Mr. Van Meter returned to his home much impaired in health and it required some months to recover but as soon as possible he again became an active factor in business life.  He built a mill at Van Meter, which he operated until 1884, when it was washed away in a freshet.  It was a four-story structure but the high waters completely destroyed it, causing considerable loss.  At that time Mr. Van Meter went to Adel, where he also built a mill and later he built another at the town of Van Meter.  In January, 1867, he came to Van Meter, where he has since resided with the exception of two years spent in Adel. He is now engaged in the milling business as president of the Van Meter Milling Company and as such is associated with one of the important industrial concerns of the county.  He is also the owner of much valuable land, having six hundred and thirty acres in this county and one hundred and sixty acres in Dakota. He has at different times owned other property but has disposed of this save his residence in Van Meter.  

On the 27th of March, 1855, Mr. Van Meter was united in marriage to Miss Mary Peabody, who was born in Highland county, Ohio, October 14, 1834, and was a daughter of Stephen and Susan (Elliott) Peabody, the former born in Maine on the 5th of November, 1795, and the latter in Ohio, April 20, 1801. The father died in Van Meter at the age of eighty-one years, while the mother passed away in 1894. They were the parents of nine children of whom Mrs. Van Meter and one son, Stephen, of Hamilton, Missouri, are still living.  Unto Mr. and Mrs. Van Meter have been born seven children, of whom four still survive: Ellen E., the wife of S. B. Kenworthy, of Des Moines; Joseph, who died at the age of fourteen years; Mary Ann, the wife of Ira Hall of Nebraska; John, who died in infancy; Jacob R., who was killed by a horse falling upon him in 1884; Carrie, the wife of W. C. Dack, of Des Moines; and Henry C., who is living upon the home farm.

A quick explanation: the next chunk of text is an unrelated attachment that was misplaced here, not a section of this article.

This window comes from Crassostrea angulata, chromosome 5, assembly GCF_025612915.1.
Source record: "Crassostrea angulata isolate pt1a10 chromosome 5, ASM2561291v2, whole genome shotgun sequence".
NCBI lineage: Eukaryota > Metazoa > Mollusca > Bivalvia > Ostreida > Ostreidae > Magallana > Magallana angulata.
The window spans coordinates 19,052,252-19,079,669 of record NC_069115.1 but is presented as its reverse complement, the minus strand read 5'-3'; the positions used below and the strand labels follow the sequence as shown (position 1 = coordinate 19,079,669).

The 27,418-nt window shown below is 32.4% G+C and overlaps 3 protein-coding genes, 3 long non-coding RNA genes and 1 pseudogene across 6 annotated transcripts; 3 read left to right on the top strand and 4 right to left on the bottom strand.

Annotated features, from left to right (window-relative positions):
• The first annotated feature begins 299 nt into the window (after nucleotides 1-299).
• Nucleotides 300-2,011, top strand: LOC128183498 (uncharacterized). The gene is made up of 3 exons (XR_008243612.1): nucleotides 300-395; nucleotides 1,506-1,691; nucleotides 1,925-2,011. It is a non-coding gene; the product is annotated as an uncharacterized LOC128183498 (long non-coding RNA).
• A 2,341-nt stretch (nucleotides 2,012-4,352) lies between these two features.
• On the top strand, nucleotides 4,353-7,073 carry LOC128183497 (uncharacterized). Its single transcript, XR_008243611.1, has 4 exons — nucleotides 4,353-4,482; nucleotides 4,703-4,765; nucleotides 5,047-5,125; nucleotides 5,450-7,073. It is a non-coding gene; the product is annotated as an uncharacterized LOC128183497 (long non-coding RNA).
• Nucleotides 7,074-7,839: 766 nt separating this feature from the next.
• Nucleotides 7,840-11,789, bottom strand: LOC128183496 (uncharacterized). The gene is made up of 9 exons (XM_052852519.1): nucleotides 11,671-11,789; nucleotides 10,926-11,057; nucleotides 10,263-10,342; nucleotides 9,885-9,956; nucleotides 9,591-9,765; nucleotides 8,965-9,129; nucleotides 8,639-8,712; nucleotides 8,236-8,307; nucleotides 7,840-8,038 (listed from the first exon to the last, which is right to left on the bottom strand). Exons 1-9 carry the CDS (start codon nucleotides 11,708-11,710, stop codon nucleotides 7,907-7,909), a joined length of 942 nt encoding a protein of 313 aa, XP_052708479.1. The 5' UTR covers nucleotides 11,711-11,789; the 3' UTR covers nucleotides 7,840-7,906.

Mr. and Mrs. Van Meter celebrated their golden wedding on the 27th of March, 1905.  They have traveled life's journey together for a half century, sharing with each other its joys and sorrows, its adversity and prosperity. Two more years have now passed and it is to be hoped that they will be spared for a long time to come as fellow travelers on life's journey.  They are members of the Christian church and Mr. Van Meter is a member of the Masonic fraternity. His has been an active, useful and honorable life, and as one of the most venerable and most respected citizens of Dallas county he well deserves mention in this volume.

Email from Nancy Walter with additional information on Jacob Rhodes.